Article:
Other limitations that may exist are the lack of intensive training and support for coaches, the structure of the coaching in a specific cycle focused around observation and feedback in intensive blocks, among others. Disappointing, yet understandable, is the decision to measure effects based on teacher practice without considering student achievement. A small concession to student learning is the component of the MATCH Classroom Observation Rubric focused on achieving the lesson aim and student response on the Tripod survey item on learning every day.

While the randomized trial experiment informs finding about coaching as a form of professional learning, the inclusion of subjects exclusively from charter schools who volunteered to participate limits the generalizability of the findings to those conditions and to this particular coaching approach.

 


Authors

Joellen Killion

Joellen Killion (joellen.killion@learningforward.org) is senior advisor to Learning Forward. In each issue of JSD, Killion explores a recent research study to help practitioners understand the impact of particular professional learning practices on student outcomes.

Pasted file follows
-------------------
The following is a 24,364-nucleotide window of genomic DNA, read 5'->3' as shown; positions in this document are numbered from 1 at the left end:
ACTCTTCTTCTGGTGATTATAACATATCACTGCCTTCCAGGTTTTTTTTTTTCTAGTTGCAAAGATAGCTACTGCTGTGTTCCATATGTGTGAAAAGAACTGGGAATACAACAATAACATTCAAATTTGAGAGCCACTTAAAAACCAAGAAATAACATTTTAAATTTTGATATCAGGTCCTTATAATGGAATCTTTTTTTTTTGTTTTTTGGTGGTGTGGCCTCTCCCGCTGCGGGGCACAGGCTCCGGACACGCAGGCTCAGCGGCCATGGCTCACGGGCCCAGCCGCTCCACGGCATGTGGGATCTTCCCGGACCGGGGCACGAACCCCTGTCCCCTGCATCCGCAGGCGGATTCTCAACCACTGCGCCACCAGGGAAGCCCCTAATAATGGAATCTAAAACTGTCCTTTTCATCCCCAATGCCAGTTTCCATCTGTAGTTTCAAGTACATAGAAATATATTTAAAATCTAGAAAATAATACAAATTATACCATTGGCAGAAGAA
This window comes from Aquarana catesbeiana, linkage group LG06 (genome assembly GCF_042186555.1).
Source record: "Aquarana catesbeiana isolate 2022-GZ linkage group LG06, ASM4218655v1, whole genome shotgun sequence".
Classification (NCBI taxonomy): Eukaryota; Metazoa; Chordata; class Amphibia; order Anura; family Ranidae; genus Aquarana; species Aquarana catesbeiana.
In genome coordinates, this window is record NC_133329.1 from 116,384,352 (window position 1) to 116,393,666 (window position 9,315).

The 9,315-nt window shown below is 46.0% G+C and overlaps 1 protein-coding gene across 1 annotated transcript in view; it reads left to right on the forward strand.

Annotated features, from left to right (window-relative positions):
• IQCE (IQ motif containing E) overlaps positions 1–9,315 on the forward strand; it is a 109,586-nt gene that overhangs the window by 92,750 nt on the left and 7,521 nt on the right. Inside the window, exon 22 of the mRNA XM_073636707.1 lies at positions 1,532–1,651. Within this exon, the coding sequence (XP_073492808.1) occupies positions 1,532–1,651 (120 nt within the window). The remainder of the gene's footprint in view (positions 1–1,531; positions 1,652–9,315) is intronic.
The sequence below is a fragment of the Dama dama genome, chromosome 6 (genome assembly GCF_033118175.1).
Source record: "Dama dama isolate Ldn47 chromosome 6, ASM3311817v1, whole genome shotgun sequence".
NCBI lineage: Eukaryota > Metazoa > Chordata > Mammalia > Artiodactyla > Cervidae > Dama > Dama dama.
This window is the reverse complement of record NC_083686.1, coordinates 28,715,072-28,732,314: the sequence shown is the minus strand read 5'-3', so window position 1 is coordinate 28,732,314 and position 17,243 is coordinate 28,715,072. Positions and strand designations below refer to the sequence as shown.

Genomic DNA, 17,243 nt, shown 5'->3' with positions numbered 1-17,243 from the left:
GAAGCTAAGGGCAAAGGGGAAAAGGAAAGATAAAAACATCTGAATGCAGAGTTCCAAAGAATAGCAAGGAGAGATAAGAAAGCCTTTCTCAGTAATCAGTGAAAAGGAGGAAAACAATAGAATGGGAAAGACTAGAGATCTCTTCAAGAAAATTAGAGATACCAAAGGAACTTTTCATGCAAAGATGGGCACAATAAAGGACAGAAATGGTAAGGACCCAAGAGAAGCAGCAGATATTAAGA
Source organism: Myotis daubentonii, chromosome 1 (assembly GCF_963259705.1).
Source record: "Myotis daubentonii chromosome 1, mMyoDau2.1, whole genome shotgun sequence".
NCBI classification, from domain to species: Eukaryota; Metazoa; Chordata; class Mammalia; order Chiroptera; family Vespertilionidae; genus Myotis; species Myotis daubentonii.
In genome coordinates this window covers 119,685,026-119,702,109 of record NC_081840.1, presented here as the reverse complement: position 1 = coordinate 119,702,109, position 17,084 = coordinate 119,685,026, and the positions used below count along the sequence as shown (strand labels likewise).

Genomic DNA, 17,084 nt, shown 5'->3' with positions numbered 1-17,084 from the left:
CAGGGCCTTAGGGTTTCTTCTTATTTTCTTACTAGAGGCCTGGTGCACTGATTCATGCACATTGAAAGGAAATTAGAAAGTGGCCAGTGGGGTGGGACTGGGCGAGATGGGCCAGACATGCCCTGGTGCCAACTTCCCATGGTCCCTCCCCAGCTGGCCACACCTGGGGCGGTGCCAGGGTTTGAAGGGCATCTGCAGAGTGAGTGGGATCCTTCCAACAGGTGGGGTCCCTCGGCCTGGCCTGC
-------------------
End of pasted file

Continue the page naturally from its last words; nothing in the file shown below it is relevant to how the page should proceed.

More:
At A Glance

Overall, a study of one-to-one coaching across two cohorts did not significantly lead to improvements in teaching practice. Exploratory analyses of the features and effects of the two cohorts, however, suggest that changes in the design and focus of coaching may explain the large positive effects on teacher practice in one cohort that were absent in the other.

The study

Blazar, D. & Kraft, M. (2015, December). Exploring mechanisms of effective teaching coaching: A tale of two cohorts from a randomized experiment. Educational Evaluation and Policy Analysis, 37(4), 542-566.

What This Means For Practioners

As a small study of the effects of coaching, the study provides multiple opportunities for examining how to examine impact of a program, as specified within the Data standard of Learning Forward’s Standards for Professional Learning. New professional learning initiatives require rigorous evaluation to strengthen and refine them and to ensure that they produce the intended results.

It is unclear how the design of the coaching program studied meets the other Standards for Professional Learning, yet the study offers an example of how to assess a professional learning program. In addition, it provides insights into the features of effective coaching programs that contribute to positive effects on teacher practice.

Because coaching is an increasingly common professional learning practice and one that is not inexpensive, decision makers and policymakers want to consider thoughtfully how to design, implement, and evaluate coaching programs to increase their effects on both educators and students.


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Joellen Killion (joellen.killion@learningforward.org) is senior advisor to Learning Forward. In each issue of JSD, Killion explores a recent research study to help practitioners understand the impact of particular professional learning practices on student outcomes.